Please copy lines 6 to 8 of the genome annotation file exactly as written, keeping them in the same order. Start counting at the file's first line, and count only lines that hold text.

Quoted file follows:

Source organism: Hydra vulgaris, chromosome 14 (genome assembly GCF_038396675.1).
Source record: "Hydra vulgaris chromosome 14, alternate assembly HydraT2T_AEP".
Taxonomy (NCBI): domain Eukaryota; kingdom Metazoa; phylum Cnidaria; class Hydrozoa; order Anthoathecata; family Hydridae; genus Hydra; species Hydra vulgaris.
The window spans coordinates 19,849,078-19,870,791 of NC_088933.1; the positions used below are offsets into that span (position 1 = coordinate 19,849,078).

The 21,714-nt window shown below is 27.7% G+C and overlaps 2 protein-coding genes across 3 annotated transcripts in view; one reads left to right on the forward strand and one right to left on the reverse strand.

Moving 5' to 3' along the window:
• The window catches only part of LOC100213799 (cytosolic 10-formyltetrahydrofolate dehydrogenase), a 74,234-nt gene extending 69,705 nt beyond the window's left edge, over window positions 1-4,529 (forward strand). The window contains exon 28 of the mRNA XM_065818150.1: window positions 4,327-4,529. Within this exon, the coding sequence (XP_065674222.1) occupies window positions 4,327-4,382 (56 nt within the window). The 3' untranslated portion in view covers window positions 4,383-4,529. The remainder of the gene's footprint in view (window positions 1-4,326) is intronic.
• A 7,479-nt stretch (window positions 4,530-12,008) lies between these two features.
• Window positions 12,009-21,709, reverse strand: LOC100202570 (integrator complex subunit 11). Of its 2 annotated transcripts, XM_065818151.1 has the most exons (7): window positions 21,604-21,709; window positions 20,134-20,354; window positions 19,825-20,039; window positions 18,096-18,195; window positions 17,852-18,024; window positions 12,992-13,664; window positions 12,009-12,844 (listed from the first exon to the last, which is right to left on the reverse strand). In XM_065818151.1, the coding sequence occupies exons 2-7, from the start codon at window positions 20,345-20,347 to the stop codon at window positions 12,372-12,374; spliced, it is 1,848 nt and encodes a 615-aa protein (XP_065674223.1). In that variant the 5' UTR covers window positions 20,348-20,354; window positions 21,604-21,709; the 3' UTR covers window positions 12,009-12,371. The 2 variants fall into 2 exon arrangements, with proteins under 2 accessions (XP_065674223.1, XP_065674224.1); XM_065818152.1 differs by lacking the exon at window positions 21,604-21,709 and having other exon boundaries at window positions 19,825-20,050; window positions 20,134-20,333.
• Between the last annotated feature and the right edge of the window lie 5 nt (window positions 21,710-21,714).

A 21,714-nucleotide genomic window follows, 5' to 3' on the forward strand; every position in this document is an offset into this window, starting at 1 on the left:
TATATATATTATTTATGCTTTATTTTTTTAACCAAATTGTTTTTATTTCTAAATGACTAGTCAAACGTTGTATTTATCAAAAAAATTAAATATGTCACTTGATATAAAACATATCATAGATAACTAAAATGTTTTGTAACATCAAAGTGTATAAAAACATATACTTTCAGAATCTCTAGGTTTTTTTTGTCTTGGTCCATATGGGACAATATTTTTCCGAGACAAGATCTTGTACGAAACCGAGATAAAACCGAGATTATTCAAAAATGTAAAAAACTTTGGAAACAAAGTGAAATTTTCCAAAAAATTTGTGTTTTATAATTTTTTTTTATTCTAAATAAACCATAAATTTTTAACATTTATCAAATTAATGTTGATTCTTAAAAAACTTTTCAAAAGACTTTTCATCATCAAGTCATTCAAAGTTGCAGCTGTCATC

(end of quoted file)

Moving 5' to 3' along the window:
• The window catches only part of LOC100213799 (cytosolic 10-formyltetrahydrofolate dehydrogenase), a 74,234-nt gene extending 69,705 nt beyond the window's left edge, over window positions 1-4,529 (forward strand). The window contains exon 28 of the mRNA XM_065818150.1: window positions 4,327-4,529. Within this exon, the coding sequence (XP_065674222.1) occupies window positions 4,327-4,382 (56 nt within the window). The 3' untranslated portion in view covers window positions 4,383-4,529. The remainder of the gene's footprint in view (window positions 1-4,326) is intronic.
• A 7,479-nt stretch (window positions 4,530-12,008) lies between these two features.